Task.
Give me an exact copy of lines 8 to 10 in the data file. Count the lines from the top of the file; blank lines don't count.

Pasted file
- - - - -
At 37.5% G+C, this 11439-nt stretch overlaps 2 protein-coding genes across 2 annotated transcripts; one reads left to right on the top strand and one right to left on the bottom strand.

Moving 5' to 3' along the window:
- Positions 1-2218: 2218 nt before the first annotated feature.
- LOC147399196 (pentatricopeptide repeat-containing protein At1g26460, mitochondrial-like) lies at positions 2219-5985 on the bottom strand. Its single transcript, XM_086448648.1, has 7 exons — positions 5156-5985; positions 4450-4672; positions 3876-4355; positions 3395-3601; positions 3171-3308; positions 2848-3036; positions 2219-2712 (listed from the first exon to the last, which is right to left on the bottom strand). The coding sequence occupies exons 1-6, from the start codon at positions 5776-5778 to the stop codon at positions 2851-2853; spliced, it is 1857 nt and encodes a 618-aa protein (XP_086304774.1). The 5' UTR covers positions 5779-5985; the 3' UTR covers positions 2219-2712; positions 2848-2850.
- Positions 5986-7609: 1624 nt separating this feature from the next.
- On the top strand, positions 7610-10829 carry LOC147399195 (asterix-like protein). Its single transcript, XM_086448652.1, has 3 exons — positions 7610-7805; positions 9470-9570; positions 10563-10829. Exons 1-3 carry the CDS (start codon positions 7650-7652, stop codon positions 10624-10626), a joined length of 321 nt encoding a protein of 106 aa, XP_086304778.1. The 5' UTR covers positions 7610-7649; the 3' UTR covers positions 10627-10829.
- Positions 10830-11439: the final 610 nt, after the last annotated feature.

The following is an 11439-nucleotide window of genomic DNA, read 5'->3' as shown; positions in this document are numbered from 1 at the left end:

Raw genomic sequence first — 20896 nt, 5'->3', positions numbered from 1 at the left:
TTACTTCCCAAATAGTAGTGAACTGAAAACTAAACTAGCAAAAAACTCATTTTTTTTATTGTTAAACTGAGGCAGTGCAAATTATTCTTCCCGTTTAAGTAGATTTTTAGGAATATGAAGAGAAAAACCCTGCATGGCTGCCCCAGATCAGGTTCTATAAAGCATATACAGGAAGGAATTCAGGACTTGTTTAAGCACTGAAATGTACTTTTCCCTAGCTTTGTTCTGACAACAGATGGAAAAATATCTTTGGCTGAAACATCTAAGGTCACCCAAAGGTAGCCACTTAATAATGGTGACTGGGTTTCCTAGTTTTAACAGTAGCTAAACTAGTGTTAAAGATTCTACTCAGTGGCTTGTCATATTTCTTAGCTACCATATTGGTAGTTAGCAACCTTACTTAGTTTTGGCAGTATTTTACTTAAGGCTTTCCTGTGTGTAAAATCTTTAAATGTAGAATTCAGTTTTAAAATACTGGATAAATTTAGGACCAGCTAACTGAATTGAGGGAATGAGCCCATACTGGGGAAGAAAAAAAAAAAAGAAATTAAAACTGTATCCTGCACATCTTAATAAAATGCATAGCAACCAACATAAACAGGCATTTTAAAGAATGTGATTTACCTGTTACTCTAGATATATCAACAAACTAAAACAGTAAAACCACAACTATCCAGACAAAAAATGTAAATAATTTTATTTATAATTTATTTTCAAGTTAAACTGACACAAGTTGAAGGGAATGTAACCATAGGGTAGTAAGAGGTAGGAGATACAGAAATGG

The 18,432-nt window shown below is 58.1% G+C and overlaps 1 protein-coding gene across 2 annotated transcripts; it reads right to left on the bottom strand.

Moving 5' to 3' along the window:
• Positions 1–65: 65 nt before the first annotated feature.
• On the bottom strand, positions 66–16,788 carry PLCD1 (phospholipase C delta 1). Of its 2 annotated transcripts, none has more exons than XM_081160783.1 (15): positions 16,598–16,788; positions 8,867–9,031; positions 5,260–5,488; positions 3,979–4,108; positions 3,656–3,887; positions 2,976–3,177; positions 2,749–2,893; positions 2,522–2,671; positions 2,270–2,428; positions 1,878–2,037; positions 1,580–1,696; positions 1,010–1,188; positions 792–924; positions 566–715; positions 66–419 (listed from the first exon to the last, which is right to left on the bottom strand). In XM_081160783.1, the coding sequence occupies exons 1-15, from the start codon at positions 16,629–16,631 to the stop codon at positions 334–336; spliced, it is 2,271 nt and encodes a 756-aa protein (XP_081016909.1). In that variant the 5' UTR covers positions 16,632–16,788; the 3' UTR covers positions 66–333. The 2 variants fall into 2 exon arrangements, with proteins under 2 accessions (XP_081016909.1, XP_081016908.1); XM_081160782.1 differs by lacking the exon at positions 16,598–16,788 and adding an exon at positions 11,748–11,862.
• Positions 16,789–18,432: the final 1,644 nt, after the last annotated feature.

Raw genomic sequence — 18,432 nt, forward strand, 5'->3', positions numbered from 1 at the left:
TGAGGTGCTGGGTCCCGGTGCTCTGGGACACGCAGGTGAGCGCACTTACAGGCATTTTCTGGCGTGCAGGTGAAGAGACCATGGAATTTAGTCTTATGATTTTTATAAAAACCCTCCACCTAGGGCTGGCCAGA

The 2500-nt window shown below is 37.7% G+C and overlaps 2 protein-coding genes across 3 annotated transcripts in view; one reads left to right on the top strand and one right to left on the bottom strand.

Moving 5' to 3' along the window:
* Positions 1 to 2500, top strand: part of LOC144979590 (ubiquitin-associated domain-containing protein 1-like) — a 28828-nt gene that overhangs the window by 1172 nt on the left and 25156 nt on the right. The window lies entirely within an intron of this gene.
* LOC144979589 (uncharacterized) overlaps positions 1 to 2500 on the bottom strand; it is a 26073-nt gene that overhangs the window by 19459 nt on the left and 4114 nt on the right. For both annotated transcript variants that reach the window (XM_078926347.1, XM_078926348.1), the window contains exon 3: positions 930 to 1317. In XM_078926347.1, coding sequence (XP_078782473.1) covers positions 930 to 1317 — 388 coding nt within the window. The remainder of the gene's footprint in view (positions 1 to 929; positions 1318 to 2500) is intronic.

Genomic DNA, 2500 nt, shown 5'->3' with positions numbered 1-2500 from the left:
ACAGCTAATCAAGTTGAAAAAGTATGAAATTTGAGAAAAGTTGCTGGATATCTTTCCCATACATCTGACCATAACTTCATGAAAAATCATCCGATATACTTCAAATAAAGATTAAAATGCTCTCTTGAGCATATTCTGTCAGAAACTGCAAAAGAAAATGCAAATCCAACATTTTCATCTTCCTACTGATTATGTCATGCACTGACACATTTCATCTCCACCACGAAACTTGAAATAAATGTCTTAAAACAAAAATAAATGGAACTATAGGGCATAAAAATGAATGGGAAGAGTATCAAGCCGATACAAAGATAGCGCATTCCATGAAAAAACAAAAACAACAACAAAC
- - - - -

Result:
The following is an 11439-nucleotide window of genomic DNA, read 5'->3' as shown; positions in this document are numbered from 1 at the left end:

Raw genomic sequence first — 20896 nt, 5'->3', positions numbered from 1 at the left:
TTACTTCCCAAATAGTAGTGAACTGAAAACTAAACTAGCAAAAAACTCATTTTTTTTATTGTTAAACTGAGGCAGTGCAAATTATTCTTCCCGTTTAAGTAGATTTTTAGGAATATGAAGAGAAAAACCCTGCATGGCTGCCCCAGATCAGGTTCTATAAAGCATATACAGGAAGGAATTCAGGACTTGTTTAAGCACTGAAATGTACTTTTCCCTAGCTTTGTTCTGACAACAGATGGAAAAATATCTTTGGCTGAAACATCTAAGGTCACCCAAAGGTAGCCACTTAATAATGGTGACTGGGTTTCCTAGTTTTAACAGTAGCTAAACTAGTGTTAAAGATTCTACTCAGTGGCTTGTCATATTTCTTAGCTACCATATTGGTAGTTAGCAACCTTACTTAGTTTTGGCAGTATTTTACTTAAGGCTTTCCTGTGTGTAAAATCTTTAAATGTAGAATTCAGTTTTAAAATACTGGATAAATTTAGGACCAGCTAACTGAATTGAGGGAATGAGCCCATACTGGGGAAGAAAAAAAAAAAAGAAATTAAAACTGTATCCTGCACATCTTAATAAAATGCATAGCAACCAACATAAACAGGCATTTTAAAGAATGTGATTTACCTGTTACTCTAGATATATCAACAAACTAAAACAGTAAAACCACAACTATCCAGACAAAAAATGTAAATAATTTTATTTATAATTTATTTTCAAGTTAAACTGACACAAGTTGAAGGGAATGTAACCATAGGGTAGTAAGAGGTAGGAGATACAGAAATGG